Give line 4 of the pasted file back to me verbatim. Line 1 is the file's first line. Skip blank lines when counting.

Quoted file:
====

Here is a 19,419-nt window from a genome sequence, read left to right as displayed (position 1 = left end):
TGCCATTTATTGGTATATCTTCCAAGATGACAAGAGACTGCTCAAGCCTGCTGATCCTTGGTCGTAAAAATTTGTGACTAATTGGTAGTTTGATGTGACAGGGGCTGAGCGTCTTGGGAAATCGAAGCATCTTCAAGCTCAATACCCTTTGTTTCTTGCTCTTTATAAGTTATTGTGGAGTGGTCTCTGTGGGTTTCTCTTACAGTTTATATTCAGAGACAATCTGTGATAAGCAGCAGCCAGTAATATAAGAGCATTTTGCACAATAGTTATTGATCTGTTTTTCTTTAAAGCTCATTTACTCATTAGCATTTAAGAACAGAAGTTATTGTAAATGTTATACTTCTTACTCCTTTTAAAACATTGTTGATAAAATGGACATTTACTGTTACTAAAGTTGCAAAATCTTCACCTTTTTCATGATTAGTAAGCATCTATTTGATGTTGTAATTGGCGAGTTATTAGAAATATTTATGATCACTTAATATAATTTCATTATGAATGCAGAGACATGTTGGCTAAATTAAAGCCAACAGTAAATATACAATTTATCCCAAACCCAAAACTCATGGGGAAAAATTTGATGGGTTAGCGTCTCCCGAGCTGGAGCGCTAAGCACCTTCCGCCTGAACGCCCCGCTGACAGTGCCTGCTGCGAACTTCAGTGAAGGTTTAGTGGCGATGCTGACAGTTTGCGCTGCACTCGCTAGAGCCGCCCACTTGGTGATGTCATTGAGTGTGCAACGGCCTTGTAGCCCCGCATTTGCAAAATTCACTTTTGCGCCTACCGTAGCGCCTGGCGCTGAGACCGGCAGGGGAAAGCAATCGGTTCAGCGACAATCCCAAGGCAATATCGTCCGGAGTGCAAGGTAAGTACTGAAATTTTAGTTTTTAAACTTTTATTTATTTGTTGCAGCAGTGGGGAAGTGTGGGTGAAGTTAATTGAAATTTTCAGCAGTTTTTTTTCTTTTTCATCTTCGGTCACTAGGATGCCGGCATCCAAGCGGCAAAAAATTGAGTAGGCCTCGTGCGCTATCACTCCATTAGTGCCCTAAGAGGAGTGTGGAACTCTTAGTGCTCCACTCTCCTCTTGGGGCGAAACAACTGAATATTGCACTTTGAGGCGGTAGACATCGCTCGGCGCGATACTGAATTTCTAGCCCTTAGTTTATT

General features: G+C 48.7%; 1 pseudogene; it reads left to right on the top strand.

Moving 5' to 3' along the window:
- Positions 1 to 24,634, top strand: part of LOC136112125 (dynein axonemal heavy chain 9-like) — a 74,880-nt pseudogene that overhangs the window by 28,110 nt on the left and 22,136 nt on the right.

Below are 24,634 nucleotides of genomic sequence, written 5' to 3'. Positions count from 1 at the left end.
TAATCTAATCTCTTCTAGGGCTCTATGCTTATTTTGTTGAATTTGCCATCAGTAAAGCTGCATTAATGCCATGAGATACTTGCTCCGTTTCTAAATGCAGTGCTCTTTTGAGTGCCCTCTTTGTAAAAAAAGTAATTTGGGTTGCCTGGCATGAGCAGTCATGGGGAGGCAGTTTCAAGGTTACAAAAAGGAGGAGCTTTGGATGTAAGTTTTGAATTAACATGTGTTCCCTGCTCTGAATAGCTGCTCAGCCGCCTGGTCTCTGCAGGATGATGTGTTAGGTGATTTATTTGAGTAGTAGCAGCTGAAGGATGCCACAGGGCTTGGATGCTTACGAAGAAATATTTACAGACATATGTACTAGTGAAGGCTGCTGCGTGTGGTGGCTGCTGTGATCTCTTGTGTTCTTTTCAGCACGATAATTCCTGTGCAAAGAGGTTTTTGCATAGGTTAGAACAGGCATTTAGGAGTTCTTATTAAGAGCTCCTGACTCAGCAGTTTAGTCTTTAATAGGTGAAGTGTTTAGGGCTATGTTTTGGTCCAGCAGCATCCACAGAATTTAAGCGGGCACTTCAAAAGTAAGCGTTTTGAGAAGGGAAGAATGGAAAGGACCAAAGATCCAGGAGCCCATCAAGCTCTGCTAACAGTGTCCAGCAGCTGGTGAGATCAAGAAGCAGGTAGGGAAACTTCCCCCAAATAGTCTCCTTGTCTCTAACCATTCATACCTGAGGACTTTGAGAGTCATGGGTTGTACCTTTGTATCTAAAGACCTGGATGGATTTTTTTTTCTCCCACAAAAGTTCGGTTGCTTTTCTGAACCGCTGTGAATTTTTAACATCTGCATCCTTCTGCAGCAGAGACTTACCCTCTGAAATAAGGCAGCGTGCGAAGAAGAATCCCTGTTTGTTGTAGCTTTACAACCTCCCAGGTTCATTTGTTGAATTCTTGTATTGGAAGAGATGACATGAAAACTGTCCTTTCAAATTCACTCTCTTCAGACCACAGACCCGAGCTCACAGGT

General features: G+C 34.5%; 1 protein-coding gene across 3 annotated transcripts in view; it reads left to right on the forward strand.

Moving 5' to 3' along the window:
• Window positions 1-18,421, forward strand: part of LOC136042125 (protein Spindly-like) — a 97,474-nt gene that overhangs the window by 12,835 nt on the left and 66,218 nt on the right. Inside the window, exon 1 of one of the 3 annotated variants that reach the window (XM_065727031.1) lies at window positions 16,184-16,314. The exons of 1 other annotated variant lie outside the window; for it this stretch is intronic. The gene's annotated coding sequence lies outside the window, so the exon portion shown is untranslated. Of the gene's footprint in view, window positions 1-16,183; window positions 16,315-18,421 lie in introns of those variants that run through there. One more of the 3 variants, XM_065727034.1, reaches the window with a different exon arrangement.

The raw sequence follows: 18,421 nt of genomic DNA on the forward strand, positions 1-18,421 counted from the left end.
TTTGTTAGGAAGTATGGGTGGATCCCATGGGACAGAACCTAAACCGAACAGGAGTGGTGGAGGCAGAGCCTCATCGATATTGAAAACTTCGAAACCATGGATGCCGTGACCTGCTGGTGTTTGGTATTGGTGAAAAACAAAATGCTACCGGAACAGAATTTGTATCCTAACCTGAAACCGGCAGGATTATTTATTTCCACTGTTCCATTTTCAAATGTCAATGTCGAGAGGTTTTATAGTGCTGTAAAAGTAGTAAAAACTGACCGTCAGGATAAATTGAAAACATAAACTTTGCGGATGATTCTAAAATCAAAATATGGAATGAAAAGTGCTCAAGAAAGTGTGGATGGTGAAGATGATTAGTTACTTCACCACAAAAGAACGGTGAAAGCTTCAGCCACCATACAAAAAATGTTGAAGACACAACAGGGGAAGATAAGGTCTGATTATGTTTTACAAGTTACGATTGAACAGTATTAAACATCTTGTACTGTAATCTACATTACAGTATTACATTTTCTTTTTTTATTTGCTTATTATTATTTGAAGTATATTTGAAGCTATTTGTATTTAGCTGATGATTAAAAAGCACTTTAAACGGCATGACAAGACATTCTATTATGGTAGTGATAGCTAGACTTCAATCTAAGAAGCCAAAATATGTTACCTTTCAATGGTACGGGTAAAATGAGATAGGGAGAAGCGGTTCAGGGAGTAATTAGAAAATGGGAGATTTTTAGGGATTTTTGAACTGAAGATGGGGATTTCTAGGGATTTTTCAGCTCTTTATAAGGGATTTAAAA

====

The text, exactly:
Moving 5' to 3' along the window: